Atonement is another word for penance. There are wrongs that need to be paid for, but while they’re still in debt, hanging over your head all you can do is dread when the judgment falls. You think all the “If only”s and wish you could take back that one gesture, or word that caused the gavel to fall. And it looms over you, follows you until your atonement has been made.
Thirteen year old Briony (Saoirse Ronan) is an aspiring writer. Robbie (James McAvoy) is the son of the family’s servant and has plans of going to medical school. One day Briony sees her sister, Cecilia (Keira Knightley) take off her dress and jump into the fountain right in front of Robbie. Briony assumes this to be completely scandalous and with a few other events misinterpreted more and more she eventually accuses Robbie of sexually assaulting her cousin.
Well, there go Robbie’s hopes dreams and his budding relationship with Cecila. He’s sent to jail and four years later agrees to join the British army in WWII. Cecila becomes a nurse, hoping that once the war is over she and Robbie can be married. Briony, who is just realizing the repercussions of her childish accusation, could have gone to Cambridge, but trains to be a nurse as well. It seems they’re all waiting in purgatory, all three paying for Briony’s misinterpreted judgment.
Young Briony is just a kid; a bored little girl looking for more excitement in her dull life than there really is. That’s why she writes plays and makes connections between what she sees and hears to be the worst and most sensational situation she can come up with. Perhaps there was jealousy unconsciously wanting Robbie and her sister apart, but that certain word put a dark light onto poor Robbie and with Briony’s imagination who else could be the perpetrator? That little scene where she pretends to drown, just for the romantic idea of being saved by Robbie says it all.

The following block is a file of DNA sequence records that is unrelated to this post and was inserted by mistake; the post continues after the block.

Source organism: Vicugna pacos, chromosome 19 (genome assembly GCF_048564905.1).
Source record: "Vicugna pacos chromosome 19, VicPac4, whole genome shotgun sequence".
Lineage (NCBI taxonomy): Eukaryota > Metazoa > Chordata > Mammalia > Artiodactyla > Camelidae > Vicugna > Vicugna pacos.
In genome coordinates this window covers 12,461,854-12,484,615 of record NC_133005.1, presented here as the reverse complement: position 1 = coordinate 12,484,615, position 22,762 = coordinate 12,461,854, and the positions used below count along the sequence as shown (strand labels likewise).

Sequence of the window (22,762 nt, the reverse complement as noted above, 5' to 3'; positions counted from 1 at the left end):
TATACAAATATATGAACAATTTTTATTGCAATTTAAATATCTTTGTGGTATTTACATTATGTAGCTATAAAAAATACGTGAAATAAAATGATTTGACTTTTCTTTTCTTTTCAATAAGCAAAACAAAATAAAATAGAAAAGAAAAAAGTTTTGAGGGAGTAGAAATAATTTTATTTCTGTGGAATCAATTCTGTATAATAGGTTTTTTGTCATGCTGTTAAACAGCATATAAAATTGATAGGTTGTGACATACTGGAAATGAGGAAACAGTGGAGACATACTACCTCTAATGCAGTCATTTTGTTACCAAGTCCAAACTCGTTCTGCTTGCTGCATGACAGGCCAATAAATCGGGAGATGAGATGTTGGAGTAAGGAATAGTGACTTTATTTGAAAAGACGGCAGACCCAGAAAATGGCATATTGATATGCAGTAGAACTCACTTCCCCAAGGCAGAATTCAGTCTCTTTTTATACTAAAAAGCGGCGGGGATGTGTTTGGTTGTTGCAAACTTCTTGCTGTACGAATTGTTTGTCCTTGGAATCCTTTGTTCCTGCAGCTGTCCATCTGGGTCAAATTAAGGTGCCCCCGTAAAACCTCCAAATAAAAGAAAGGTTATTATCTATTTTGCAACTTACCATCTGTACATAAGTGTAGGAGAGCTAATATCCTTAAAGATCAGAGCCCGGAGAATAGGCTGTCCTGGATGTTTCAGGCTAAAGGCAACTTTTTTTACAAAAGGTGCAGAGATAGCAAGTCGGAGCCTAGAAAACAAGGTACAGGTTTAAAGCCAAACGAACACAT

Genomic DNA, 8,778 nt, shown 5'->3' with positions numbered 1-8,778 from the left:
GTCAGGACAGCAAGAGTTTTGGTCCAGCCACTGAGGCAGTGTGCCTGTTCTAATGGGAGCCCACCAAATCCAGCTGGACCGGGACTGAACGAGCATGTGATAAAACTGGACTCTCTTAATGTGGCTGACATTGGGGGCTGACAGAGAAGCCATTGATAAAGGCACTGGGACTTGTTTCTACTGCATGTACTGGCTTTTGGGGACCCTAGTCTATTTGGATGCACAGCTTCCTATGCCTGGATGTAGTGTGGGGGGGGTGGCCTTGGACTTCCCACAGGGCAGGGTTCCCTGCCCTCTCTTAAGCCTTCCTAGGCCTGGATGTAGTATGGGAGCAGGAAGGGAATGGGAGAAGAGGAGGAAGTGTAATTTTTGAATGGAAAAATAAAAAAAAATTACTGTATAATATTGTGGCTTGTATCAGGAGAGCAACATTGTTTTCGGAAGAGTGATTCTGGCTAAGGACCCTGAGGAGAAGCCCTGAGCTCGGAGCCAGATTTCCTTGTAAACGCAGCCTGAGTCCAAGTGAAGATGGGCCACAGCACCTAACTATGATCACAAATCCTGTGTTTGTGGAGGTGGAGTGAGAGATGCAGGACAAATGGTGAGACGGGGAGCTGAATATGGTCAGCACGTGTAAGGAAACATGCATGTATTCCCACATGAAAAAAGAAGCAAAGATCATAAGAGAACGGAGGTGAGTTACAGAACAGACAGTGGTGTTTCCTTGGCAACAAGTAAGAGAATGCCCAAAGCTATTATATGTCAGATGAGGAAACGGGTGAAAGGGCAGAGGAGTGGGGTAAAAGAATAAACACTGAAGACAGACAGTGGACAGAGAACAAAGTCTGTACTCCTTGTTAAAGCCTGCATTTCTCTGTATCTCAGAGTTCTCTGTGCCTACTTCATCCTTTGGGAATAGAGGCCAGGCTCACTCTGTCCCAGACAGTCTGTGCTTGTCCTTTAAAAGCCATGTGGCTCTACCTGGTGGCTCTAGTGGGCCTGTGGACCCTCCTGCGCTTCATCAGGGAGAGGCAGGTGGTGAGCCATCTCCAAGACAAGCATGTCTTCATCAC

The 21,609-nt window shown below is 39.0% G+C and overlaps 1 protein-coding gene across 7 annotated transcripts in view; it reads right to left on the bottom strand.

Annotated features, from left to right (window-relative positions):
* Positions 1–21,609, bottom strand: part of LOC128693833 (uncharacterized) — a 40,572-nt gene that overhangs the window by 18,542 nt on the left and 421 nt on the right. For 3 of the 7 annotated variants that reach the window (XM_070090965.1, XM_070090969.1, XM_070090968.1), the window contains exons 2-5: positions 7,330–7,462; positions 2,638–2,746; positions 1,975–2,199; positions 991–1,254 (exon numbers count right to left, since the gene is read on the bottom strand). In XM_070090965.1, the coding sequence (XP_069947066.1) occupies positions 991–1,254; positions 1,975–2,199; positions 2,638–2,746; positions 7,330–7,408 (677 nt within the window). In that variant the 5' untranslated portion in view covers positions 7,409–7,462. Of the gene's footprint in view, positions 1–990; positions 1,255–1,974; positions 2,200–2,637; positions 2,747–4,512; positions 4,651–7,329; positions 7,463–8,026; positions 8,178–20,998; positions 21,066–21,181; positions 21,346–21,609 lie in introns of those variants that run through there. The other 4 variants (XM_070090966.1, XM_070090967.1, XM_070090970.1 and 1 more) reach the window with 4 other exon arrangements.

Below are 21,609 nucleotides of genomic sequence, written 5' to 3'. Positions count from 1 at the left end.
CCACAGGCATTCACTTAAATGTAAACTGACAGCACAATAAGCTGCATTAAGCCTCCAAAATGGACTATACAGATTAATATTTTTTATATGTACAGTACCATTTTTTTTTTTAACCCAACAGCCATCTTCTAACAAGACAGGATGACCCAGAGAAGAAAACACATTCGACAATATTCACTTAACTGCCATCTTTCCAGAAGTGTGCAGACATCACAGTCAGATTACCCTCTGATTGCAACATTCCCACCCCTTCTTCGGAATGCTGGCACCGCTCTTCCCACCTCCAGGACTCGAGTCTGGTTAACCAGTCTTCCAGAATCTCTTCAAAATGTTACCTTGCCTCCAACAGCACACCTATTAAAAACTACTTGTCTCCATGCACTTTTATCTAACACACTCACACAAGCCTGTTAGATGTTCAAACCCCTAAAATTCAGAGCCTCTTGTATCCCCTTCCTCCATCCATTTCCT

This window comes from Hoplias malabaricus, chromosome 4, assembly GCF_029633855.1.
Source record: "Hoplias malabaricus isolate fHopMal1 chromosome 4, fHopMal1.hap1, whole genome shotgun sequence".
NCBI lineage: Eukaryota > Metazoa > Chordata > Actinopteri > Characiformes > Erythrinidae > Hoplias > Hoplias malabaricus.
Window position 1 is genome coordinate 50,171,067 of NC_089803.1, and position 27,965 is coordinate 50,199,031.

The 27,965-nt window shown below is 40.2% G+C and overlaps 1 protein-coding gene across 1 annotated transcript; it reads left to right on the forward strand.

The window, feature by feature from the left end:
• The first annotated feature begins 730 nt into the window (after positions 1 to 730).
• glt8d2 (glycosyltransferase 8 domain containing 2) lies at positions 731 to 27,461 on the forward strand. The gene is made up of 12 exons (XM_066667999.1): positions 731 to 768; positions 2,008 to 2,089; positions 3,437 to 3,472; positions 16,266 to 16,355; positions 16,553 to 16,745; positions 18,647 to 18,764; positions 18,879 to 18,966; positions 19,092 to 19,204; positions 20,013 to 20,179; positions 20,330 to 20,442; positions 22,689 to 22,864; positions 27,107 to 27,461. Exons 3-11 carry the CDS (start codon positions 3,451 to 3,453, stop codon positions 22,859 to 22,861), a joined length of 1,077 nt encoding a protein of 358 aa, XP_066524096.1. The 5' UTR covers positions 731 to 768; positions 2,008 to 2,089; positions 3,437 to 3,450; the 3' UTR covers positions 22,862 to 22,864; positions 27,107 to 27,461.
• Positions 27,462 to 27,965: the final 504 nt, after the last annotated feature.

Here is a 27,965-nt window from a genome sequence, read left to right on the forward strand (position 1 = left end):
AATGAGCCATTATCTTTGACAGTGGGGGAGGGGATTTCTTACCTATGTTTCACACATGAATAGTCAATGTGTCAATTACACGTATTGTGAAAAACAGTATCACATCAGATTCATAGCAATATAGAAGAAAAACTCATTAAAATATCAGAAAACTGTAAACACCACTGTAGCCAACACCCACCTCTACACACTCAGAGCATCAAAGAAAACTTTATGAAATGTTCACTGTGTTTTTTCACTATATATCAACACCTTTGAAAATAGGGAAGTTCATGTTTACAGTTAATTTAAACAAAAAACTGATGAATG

The scene where Robbie is trying to write an apology letter to Cecilia is wonderful, I love the depiction of the writer’s struggle. He listens to different record tracts, smokes some cigarettes and stretches and even has to turn away from the typewriter and laugh. He just needs to pay attention to which letter he puts in the envelope. Rookie mistake.
Atonement won the award for best original score and I know exactly what did it. At times, it seems like a typewriter is used as a musical instrument. It’s beautiful, imaginative, catchy and perfectly captures the theme of Briony’s writing. The typewriter sounds (along with real instruments) create a real sense of movement in the film, sometimes urgency and kept me tapping along.
I’m not one for a love story, but I loved this story because there’s more to it than love and all its wonderful, happy, drippy moments. It feels utterly real. Perhaps because there is much more sorrow than there is happiness. There’s no hiding that.
Atonement is full of passion, sadness, grief, guilt and yet I didn’t cry. It’s moving, but not in such a sappy way. It’s a thinking kind of sadness that pulls at your heart, picks your brain by keeping little bits a mystery. And there’s nothing like a hard sucker punch to really make your heart weep.
I’m picking Atonement for 2007. I truly enjoyed all the films, but Atonement is the only one that really moved and engaged me on first viewing. It’s rare for me to find a recent film that can capture all my curiosity and keep me captivated the entire time.
“-If all we have rests in a few moments in a library three and a half years ago, then I don’t know… I don’t…
-Robbie… look at me. Look at me. Come back. Come back to me.”